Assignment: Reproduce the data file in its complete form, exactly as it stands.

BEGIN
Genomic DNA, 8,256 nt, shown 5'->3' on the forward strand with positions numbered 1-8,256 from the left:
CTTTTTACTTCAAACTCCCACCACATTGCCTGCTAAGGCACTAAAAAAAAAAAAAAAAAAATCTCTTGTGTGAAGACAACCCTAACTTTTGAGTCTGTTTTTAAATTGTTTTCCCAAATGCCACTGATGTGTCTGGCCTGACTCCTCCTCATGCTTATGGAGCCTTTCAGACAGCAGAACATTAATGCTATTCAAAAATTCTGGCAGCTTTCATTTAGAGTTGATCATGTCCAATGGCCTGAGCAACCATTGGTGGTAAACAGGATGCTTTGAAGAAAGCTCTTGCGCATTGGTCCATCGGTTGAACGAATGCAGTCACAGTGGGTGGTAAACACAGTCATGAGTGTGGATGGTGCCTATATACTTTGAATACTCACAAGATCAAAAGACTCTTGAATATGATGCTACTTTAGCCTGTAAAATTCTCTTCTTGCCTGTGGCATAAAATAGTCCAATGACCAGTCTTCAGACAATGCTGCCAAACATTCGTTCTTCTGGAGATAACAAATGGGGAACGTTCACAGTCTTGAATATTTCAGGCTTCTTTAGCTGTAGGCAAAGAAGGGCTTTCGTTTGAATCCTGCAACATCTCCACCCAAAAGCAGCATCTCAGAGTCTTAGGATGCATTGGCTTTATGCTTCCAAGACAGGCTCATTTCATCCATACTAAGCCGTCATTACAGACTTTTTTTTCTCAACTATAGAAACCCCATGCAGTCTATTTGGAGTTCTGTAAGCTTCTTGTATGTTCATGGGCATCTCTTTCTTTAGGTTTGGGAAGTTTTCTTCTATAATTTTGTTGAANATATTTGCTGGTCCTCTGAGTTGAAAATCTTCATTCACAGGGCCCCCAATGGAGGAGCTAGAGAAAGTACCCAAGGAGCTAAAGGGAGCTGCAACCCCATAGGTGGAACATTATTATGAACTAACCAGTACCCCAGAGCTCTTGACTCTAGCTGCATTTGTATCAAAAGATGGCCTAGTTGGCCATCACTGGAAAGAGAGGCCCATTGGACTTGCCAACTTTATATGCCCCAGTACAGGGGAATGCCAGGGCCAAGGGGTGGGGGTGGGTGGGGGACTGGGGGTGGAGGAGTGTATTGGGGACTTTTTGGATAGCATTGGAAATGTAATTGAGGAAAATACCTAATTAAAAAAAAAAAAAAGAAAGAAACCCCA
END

Genomic DNA, 8,256 nt, shown 5'->3' on the forward strand with positions numbered 1-8,256 from the left:
CTTTTTACTTCAAACTCCCACCACATTGCCTGCTAAGGCACTAAAAAAAAAAAAAAAAAAATCTCTTGTGTGAAGACAACCCTAACTTTTGAGTCTGTTTTTAAATTGTTTTCCCAAATGCCACTGATGTGTCTGGCCTGACTCCTCCTCATGCTTATGGAGCCTTTCAGACAGCAGAACATTAATGCTATTCAAAAATTCTGGCAGCTTTCATTTAGAGTTGATCATGTCCAATGGCCTGAGCAACCATTGGTGGTAAACAGGATGCTTTGAAGAAAGCTCTTGCGCATTGGTCCATCGGTTGAACGAATGCAGTCACAGTGGGTGGTAAACACAGTCATGAGTGTGGATGGTGCCTATATACTTTGAATACTCACAAGATCAAAAGACTCTTGAATATGATGCTACTTTAGCCTGTAAAATTCTCTTCTTGCCTGTGGCATAAAATAGTCCAATGACCAGTCTTCAGACAATGCTGCCAAACATTCGTTCTTCTGGAGATAACAAATGGGGAACGTTCACAGTCTTGAATATTTCAGGCTTCTTTAGCTGTAGGCAAAGAAGGGCTTTCGTTTGAATCCTGCAACATCTCCACCCAAAAGCAGCATCTCAGAGTCTTAGGATGCATTGGCTTTATGCTTCCAAGACAGGCTCATTTCATCCATACTAAGCCGTCATTACAGACTTTTTTTTCTCAACTATAGAAACCCCATGCAGTCTATTTGGAGTTCTGTAAGCTTCTTGTATGTTCATGGGCATCTCTTTCTTTAGGTTTGGGAAGTTTTCTTCTATAATTTTGTTGAANATATTTGCTGGTCCTCTGAGTTGAAAATCTTCATTCACAGGGCCCCCAATGGAGGAGCTAGAGAAAGTACCCAAGGAGCTAAAGGGAGCTGCAACCCCATAGGTGGAACATTATTATGAACTAACCAGTACCCCAGAGCTCTTGACTCTAGCTGCATTTGTATCAAAAGATGGCCTAGTTGGCCATCACTGGAAAGAGAGGCCCATTGGACTTGCCAACTTTATATGCCCCAGTACAGGGGAATGCCAGGGCCAAGGGGTGGGGGTGGGTGGGGGACTGGGGGTGGAGGAGTGTATTGGGGACTTTTTGGATAGCATTGGAAATGTAATTGAGGAAAATACCTAATTAAAAAAAAAAAAAAGAAAGAAACCCCA